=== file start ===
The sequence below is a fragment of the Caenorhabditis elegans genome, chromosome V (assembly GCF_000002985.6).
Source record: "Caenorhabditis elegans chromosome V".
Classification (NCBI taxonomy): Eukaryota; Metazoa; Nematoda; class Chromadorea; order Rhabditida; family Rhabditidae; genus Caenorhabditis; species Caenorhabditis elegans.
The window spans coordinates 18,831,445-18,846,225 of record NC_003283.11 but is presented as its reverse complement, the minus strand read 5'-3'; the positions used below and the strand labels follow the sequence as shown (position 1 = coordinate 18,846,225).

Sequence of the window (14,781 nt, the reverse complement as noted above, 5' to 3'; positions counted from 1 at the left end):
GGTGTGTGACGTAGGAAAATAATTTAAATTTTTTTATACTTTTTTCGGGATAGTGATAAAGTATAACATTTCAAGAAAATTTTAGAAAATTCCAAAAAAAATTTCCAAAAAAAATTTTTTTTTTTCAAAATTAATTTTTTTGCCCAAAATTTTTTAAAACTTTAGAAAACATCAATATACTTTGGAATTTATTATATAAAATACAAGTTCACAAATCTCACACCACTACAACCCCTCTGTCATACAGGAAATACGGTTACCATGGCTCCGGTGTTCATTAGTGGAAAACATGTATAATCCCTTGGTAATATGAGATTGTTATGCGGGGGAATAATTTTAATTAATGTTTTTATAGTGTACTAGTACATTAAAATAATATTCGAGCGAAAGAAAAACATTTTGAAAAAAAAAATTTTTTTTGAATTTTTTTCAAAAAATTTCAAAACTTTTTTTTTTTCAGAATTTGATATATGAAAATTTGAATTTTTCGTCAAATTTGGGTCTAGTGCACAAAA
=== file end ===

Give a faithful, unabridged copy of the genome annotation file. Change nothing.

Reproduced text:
The sequence below is a fragment of the Caenorhabditis elegans genome, chromosome V (assembly GCF_000002985.6).
Source record: "Caenorhabditis elegans chromosome V".
Classification (NCBI taxonomy): Eukaryota; Metazoa; Nematoda; class Chromadorea; order Rhabditida; family Rhabditidae; genus Caenorhabditis; species Caenorhabditis elegans.
The window spans coordinates 18,831,445-18,846,225 of record NC_003283.11 but is presented as its reverse complement, the minus strand read 5'-3'; the positions used below and the strand labels follow the sequence as shown (position 1 = coordinate 18,846,225).

Sequence of the window (14,781 nt, the reverse complement as noted above, 5' to 3'; positions counted from 1 at the left end):
GGTGTGTGACGTAGGAAAATAATTTAAATTTTTTTATACTTTTTTCGGGATAGTGATAAAGTATAACATTTCAAGAAAATTTTAGAAAATTCCAAAAAAAATTTCCAAAAAAAATTTTTTTTTTTCAAAATTAATTTTTTTGCCCAAAATTTTTTAAAACTTTAGAAAACATCAATATACTTTGGAATTTATTATATAAAATACAAGTTCACAAATCTCACACCACTACAACCCCTCTGTCATACAGGAAATACGGTTACCATGGCTCCGGTGTTCATTAGTGGAAAACATGTATAATCCCTTGGTAATATGAGATTGTTATGCGGGGGAATAATTTTAATTAATGTTTTTATAGTGTACTAGTACATTAAAATAATATTCGAGCGAAAGAAAAACATTTTGAAAAAAAAAATTTTTTTTGAATTTTTTTCAAAAAATTTCAAAACTTTTTTTTTTTCAGAATTTGATATATGAAAATTTGAATTTTTCGTCAAATTTGGGTCTAGTGCACAAAA